- Where is this object going to go?
Angry Birds, again, has another interesting element where the flight path of one of the moody projectiles is shown before the launch takes place. This is a common feature in many games but is a very difficult thing to calculate. This difficulty comes not because the mathematics for calculating trajectory is difficult (see: http://hyperphysics.phy-astr.gsu.edu/hbase/traj.html#tra12) but because the Box 2D physics engine is a real world simulation. This means that it does not guarantee the same result every time. In fact, it pretty much guarantees at least a slightly different result every time. It is also because other environmental factors, such as the weight (simplified: area*density) of your physics body, need to be taken into account.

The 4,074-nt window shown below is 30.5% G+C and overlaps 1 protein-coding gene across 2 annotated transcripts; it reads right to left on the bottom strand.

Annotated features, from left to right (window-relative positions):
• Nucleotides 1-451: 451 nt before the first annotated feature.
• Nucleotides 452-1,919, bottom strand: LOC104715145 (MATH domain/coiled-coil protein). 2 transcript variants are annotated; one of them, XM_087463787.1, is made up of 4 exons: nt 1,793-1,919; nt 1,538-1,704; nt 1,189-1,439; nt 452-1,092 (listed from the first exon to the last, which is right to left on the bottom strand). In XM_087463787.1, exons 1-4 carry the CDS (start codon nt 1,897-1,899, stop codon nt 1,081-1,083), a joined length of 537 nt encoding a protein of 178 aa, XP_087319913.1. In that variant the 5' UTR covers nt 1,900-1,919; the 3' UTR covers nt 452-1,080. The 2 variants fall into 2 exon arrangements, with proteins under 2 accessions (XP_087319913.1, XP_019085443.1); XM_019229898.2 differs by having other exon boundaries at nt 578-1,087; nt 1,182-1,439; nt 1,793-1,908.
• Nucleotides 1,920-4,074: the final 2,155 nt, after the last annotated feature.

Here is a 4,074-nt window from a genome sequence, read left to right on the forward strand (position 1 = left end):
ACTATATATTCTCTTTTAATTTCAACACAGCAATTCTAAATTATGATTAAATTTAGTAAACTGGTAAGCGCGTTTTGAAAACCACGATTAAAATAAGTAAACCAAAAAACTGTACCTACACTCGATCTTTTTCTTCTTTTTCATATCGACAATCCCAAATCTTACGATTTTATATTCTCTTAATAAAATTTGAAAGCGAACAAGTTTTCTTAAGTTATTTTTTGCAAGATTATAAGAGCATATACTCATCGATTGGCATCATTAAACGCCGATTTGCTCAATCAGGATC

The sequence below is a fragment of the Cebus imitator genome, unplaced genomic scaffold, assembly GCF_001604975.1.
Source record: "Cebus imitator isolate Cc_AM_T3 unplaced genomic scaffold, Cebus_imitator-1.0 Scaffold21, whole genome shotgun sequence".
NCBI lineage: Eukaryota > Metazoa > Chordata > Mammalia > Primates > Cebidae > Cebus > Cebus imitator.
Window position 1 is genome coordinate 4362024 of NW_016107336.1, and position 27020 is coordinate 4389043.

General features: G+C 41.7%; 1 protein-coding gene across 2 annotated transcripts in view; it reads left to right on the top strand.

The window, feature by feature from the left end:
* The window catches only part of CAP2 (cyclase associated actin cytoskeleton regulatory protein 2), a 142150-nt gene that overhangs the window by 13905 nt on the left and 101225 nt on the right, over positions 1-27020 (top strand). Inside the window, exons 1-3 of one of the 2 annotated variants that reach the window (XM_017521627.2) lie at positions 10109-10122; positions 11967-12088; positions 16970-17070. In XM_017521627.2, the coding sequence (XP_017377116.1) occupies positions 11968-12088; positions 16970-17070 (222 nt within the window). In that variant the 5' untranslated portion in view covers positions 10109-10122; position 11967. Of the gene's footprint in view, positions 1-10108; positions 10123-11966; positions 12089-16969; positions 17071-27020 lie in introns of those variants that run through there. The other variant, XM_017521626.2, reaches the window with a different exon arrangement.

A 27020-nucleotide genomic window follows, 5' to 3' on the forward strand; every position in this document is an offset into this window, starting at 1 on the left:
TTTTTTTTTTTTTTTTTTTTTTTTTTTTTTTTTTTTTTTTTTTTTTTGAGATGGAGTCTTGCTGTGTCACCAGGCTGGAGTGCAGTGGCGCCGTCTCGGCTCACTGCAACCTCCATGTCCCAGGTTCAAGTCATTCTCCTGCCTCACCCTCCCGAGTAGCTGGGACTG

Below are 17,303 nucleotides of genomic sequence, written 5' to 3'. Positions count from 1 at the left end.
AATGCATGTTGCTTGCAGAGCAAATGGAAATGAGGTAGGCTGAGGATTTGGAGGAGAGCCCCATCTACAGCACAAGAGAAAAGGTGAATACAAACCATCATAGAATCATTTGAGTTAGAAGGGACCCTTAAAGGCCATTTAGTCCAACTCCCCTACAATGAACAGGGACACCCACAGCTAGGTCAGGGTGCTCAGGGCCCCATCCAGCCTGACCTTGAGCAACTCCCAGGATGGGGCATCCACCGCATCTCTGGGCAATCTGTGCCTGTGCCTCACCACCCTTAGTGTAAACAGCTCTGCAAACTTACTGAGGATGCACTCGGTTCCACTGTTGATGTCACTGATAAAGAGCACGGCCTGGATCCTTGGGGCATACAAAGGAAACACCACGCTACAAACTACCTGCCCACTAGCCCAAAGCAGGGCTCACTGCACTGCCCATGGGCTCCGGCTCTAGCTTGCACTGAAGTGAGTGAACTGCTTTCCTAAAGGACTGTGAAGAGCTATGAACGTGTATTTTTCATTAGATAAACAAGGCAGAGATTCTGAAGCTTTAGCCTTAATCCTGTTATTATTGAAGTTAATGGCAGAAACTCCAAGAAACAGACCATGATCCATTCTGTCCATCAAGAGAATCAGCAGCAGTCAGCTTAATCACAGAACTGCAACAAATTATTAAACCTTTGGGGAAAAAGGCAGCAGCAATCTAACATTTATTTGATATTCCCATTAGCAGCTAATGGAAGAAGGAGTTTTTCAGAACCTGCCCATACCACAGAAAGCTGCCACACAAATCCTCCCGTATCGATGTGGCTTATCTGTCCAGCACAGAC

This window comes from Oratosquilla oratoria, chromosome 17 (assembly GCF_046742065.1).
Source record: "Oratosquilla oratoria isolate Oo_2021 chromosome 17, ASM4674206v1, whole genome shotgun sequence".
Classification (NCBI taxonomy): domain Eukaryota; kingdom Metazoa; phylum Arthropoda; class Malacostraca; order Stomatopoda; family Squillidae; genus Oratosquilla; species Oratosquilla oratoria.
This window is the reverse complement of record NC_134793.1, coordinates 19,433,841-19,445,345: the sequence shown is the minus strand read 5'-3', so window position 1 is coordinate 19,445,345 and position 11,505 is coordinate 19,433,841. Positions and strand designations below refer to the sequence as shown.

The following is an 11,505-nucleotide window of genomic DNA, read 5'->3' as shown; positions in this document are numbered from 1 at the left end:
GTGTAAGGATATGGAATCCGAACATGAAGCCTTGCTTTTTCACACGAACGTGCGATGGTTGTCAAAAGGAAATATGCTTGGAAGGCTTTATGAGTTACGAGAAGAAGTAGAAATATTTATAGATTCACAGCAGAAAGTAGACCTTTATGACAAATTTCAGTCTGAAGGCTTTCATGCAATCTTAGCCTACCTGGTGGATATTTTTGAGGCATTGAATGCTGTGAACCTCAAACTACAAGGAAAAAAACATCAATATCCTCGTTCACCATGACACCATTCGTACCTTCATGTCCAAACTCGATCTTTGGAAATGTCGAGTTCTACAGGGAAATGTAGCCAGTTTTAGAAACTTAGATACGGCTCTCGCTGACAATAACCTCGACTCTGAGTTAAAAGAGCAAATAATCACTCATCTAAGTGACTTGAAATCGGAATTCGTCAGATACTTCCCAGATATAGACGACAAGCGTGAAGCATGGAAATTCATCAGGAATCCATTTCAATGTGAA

As you might have guessed, there are many ways to solve this problem. The first is simply to control the path of travel with a touch joint (see the first problem for why absolute positioning is not a good idea) after calculating it using the HyperPhysics link above. The second is to actually calculate the path for real. A great resource here is the iForce2D site: http://www.iforce2d.net/b2dtut/projected-trajectory which deals with Box2D physics in many scenarios, though mostly with C++. However, the solutions are easy to translate. The third solution is to throw an invisible copy of our physics body which is created with collision masks such that it will not collide with anything in it's path. Allow the body to travel for a given amount of time or distance and plot it's travelled course with non-physics graphics objects. This gives the benefit of a nice, realistically animated series of dots or lines showing not just the path but the time taken, as well.
- Textured surfaces are impossible!